Zisk Magazine is like a relic from a different era, in the best possible way, the era in question being the pre-internet golden age of the zine. You see, kids, back in them days, you couldn't just hop on your computer and share your thoughts with the world immediately using your blogs and LiveJournals and whatnot. You had to assemble these thoughts in print form using glue and staples and lots of stolen time/supplies from an office copy room, then try to hawk your homegrown publication at the local indie bookstore or neighborhood basement show.
Zines were once a staple of the punk rock world, sharing the author's local scene with the world at large. The folks at Zisk had a different idea: Apply the zine aesthetic and DIY ethos to the world of baseball. Their first issue came out in 1999, back when the idea of writing about sports with a personal slant was virtually unheard of and even Bill Simmons was but a mere gleam in Larry Bird's eye.
Even as the world of sportswriting has grown increasingly digital and immediate, Zisk has continued to slow-cook its releases, publishing exclusively in print two times every season. In so doing, they've been able to curate and publish pieces that can be more heartfelt and laugh-out-loud funny than the average baseball blog fare. If you weren't on board from the beginning, the best pieces of Zisk's first 14 years are now available in a collection called Fan Interference, with a brand-new forward from Cardboard Gods author Josh Wilker. AA readers will be happy to know that many of the chosen pieces are Mets-related, but all are great.
Zisk co-editor Steve Reynolds (a Mets fan himself) was kind enough to spare a few moments out of a lengthy book tour for a quick Q&A about Zisk's punk rock roots, what print can do that the web can't, and why Scott Stapp and the Marlins are made for each other. (Check out the book tour schedule here to see if Steve and co. are coming to your town.)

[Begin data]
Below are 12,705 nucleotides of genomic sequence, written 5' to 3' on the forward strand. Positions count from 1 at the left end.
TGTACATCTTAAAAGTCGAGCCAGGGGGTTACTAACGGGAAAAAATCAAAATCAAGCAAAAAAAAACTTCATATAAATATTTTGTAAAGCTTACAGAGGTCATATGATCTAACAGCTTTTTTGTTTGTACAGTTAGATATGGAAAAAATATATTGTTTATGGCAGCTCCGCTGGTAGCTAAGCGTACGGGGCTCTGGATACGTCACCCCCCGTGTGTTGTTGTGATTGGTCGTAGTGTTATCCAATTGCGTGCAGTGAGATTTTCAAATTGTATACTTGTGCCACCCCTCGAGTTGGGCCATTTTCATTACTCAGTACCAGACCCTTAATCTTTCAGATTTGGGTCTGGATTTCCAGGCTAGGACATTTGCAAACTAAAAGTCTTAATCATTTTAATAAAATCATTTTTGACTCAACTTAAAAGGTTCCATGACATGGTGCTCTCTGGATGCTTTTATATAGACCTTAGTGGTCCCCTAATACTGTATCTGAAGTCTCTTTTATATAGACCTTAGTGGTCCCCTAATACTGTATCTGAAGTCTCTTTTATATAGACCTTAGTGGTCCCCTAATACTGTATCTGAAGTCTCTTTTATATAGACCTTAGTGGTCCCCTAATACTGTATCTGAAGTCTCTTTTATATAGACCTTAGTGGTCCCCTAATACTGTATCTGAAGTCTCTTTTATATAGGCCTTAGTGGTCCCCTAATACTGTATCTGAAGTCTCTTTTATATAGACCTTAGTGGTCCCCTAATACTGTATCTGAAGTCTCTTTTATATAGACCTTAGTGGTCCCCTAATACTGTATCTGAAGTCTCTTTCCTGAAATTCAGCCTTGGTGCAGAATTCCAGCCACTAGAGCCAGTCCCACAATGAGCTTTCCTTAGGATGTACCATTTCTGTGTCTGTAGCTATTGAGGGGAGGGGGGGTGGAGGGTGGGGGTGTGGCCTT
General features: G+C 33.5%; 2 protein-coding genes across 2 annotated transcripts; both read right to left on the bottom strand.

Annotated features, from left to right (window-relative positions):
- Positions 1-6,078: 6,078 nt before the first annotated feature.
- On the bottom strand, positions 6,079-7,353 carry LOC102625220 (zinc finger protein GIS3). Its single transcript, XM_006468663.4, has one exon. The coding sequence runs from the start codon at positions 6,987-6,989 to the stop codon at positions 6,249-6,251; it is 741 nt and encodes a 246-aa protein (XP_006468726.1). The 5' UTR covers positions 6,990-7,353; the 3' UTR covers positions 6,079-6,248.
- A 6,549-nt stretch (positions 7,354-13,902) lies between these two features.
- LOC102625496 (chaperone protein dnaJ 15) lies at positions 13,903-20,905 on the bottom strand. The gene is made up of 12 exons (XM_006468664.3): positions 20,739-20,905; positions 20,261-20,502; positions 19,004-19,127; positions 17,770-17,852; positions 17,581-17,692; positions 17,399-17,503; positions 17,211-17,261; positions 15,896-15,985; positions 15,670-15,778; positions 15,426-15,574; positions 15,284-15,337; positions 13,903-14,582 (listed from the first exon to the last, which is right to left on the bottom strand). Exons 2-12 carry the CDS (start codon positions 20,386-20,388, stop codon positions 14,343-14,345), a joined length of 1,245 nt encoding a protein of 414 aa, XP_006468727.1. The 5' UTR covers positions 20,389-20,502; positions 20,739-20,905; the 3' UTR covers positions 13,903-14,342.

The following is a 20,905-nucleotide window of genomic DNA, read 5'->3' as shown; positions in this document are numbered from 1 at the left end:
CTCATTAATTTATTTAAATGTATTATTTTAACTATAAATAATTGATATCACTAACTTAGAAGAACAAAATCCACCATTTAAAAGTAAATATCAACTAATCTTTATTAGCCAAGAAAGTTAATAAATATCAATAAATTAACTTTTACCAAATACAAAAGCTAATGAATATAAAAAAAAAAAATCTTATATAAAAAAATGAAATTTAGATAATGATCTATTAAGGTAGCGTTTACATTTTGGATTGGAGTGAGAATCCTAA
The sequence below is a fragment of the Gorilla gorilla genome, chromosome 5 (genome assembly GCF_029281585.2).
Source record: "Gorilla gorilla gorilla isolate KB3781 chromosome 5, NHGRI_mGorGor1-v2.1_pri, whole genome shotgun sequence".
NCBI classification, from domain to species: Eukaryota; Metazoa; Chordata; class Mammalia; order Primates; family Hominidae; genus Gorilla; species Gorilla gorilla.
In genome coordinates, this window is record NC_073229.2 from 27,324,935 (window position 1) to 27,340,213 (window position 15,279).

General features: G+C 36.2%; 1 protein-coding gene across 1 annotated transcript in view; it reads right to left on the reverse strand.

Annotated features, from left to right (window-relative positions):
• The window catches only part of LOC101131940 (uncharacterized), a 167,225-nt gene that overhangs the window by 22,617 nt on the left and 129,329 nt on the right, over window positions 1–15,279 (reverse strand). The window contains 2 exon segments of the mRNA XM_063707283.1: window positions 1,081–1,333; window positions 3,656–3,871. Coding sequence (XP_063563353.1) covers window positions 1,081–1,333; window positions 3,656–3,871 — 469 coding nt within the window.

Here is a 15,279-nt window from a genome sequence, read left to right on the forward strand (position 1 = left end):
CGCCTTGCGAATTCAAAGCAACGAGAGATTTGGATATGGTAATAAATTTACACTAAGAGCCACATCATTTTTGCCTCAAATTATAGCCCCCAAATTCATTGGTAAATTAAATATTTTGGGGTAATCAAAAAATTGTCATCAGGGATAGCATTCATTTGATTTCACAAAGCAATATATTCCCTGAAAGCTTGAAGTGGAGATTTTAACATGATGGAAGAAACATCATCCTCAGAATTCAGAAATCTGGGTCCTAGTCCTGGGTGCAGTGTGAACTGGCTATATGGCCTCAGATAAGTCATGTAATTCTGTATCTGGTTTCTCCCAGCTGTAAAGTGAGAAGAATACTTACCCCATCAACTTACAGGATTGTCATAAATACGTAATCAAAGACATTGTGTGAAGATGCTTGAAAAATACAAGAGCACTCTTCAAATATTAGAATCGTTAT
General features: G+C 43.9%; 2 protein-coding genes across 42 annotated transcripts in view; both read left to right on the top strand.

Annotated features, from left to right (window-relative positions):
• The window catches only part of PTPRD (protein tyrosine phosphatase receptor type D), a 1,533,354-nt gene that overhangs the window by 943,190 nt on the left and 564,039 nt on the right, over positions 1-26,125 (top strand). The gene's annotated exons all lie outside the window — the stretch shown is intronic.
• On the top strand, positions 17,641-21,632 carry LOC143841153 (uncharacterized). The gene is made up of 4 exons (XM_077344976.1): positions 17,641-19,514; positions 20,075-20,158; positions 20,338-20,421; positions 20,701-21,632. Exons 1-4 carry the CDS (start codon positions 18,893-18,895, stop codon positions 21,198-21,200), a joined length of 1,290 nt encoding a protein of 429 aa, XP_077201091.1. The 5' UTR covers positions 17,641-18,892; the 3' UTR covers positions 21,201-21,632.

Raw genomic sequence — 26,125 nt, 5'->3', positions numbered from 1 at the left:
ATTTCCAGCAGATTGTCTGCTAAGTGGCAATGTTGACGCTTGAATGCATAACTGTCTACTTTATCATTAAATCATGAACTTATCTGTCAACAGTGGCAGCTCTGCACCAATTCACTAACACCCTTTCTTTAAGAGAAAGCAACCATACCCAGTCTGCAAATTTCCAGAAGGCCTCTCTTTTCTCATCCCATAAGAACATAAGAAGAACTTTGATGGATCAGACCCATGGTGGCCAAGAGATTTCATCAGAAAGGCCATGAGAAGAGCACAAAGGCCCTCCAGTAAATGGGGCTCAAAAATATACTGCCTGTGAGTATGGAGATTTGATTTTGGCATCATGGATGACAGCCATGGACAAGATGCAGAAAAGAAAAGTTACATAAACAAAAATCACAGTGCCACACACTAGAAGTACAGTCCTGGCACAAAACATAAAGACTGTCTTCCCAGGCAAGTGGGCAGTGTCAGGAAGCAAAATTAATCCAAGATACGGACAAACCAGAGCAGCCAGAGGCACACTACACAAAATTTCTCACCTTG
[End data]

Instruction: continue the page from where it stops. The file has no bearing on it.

When I started handling the layout with issue #4, it started looking more consistent and "professional" but we never looked to make the content that way. When we launched our website (Ziskmagazine.com) in 2005 I assumed we'd quickly go digital only. Yet as I read more and more baseball blogs, I realized that being a hand copied and assembled paper zine made us stick out. And our subscribers have always mentioned that the method of delivery is part of what makes them love Zisk. I think if i sent an email to our subscribers that the print version was going away, people would react as well as Mets fans did when Bobby Bonilla returned in 1999.
For the young whippersnappers out there who were raised on the internets, what does a print magazine about baseball offer that makes it better (or at least different) from something digital and more immediate, like a blog or Twitter?
Also, our small paper zine is portable and can be rolled up and fit in a back pocket. One doesn't need to worry about having wifi for the laptop to get some quality reading. Also, it's very handy bathroom reading. I've had many people tell me that's where they'll read an entire issue.
What do you consider your biggest "get" in terms of a contributor?
Our biggest "get" for our book Fan Interference was Josh Wilker, who wrote Cardboard Gods. We wanted to get an outside perspective to sum up the zine and its essence, and Josh was kind enough to pen a forward that is perhaps the best piece in the collection.
Fan Interference is a collection of Zisk's best writing since issue #1. How difficult was it to winnow more than a decade of writing into one document? Were there any pieces you hated to leave on the cutting room floor?
You're on a book tour right to promote Fan Interference. How's the response been so far?
Your co-editor, Mike Faloon, makes many references to punk rock in his introduction and talks about the overlap of his love for punk and baseball. My own anecdotal evidence tells me that punk rock kids tend to love baseball (if they're into any sport at all). Do you agree? If so, what is the reason for that? Because I'm convinced this is true from my own experience, yet have no idea why it's true.
This is an easy one—home finale against the Pirates in 1999. That's the Mets team I've loved the most as an adult, and being there for that final game and them winning in a walk off with a wild pitch was insane. That's the first time I actually felt the upper deck at Shea moving up and down. To this day I have the "Fan Appreciation Day" bat they handed out after the game displayed proudly in my kitchen.